“It’s hard to change the image, to show our patients, to show the population what nursing really is” (NG7).

“We want to change, and we need someone to support us, if somebody is not helping us, we will not make it” (NGN1).

Despite challenges, they expressed satisfaction with providing nursing care in their language, as Arabic speaking nurses are a minority,

“There aren’t many Arabic speaking nurses, so it creates a therapeutic communication between you and the patient. They feel like they can talk to you, and at the end of it, which for me makes nursing so worth it, every time I’m with a patient at the end, and they say, ‘my experience was so different with you’. It makes me feel warm inside and cuddly.” (NGN3)

According to Duchscher’s (2009) conceptual model, positive experiences and relationship building with patients and families provide the NGNs with reassurance, validation and positive reinforcement which can mitigate feelings of loss and confusion related to their professional role and identity.


This study reflects how Qatari NGNs experienced the contradictions between roles, responsibilities, relationships, knowledge, and performance expectations. Their experiences resonate with findings in the Western and Middle Eastern literature. Qatari NGNs reported difficulties applying theoretical knowledge to clinical experiences resulting in feeling unprepared for a professional role, and apprehensiveness in responding to and managing deteriorating patient status and emergency response procedures.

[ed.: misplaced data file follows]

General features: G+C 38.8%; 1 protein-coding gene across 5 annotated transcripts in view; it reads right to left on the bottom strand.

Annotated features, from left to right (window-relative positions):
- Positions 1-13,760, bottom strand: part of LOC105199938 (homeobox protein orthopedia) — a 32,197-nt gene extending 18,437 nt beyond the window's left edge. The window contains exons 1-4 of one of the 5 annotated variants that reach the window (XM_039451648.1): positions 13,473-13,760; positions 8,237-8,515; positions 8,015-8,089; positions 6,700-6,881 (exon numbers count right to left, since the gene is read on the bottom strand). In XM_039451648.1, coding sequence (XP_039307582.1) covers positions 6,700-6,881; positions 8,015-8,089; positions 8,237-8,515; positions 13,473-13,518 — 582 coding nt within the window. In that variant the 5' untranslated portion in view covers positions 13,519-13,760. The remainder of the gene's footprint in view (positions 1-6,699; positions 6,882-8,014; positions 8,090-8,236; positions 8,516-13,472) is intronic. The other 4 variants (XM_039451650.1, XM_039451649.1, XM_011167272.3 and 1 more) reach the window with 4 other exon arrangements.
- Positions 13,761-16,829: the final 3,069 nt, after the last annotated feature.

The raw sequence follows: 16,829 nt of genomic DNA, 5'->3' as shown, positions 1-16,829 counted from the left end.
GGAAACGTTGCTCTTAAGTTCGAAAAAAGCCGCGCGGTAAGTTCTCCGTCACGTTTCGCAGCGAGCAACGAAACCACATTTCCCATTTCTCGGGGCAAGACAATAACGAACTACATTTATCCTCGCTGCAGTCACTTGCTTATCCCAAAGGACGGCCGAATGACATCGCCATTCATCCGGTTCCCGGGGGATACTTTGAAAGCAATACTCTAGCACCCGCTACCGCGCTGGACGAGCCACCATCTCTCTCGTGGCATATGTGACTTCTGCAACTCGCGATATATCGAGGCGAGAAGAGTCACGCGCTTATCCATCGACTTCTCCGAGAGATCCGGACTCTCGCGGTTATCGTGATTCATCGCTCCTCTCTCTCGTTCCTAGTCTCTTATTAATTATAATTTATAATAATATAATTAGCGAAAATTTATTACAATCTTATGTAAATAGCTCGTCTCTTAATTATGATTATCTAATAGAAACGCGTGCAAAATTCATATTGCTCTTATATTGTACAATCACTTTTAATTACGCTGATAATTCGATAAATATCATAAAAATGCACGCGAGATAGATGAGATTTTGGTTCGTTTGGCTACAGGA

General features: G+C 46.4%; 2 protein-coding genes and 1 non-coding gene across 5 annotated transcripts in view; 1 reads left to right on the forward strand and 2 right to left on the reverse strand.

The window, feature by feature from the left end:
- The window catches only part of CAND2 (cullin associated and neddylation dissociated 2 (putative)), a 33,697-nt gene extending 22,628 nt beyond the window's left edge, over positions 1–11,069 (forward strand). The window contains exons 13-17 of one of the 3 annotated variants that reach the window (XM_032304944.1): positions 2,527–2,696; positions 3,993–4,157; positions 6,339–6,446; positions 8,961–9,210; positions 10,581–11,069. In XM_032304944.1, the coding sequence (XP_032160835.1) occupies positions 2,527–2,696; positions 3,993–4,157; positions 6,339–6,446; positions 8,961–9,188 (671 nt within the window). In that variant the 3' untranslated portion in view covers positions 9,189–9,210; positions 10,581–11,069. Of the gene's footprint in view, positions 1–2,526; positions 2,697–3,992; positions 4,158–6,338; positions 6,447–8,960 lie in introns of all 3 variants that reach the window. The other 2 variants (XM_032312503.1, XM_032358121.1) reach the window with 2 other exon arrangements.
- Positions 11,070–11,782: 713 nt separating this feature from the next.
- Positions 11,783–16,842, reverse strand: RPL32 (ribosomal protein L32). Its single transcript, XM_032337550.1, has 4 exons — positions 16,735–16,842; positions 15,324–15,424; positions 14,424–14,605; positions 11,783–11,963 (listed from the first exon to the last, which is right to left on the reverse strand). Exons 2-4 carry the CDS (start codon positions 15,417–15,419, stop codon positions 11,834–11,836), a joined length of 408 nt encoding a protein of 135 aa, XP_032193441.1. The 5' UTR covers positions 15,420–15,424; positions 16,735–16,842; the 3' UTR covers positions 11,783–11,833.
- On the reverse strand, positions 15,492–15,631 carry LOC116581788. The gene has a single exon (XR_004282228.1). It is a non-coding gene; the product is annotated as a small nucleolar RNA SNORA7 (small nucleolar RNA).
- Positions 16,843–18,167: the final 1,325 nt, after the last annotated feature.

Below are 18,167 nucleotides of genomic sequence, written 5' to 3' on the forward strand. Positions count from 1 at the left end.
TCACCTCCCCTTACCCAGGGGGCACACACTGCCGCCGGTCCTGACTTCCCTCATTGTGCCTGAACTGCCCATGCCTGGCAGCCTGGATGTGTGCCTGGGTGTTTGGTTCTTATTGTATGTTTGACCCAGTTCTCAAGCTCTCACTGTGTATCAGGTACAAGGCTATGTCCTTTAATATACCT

Role transition of Qatari NGNs is a complicated, stressful period critically affected by the complex interplay of intrapersonal, interpersonal, organizational and cultural factors. The NGNs experienced fear, self doubt and immense pressure to prove themselves as competent, exacerbated by limited opportunities to practice skills and procedures and expectations of colleagues to be job ready. Lack of consistent support, difficulties integrating with colleagues, adjusting to shiftwork, balancing personal obligations and negative cultural view of nursing creates dissatisfaction with their chosen profession and most notably, intent to leave nursing altogether. They feel empowered to influence the cultural view of nursing in Qatar, however the need for support from the expatriate nurses was critical to their success.

Duchscher (2009) recommends incorporating professional role transition topics like stages of transition and the experience of transition shock, intergenerational nursing, inter/intra-professional communication, workload delegation and management, lifestyle adjustment, conflict management and professional roles and responsibilities. Strong evidence supports the benefit in incorporating professional role transition topics to assist NGN preparation. Improved preparation of nursing students for the professional role could be achieved through increased collaboration between hospital and academic institutions and provision of formal pre-graduate transition workshops, internships and student practicum placement opportunities. Transition experiences can be enhanced by accessible, nurturing, multi-level social support to facilitate socialization and improve clinical practice competency. Managing expectations by preparing students for role transition and providing transitional support by a dedicated educator during the first year of practice positively influence the transition.

Take Home Messages

  • Role transition of Qatari new graduate nurses in complicated and is critically affected by intrapersonal, interpersonal, organizational and cultural factors.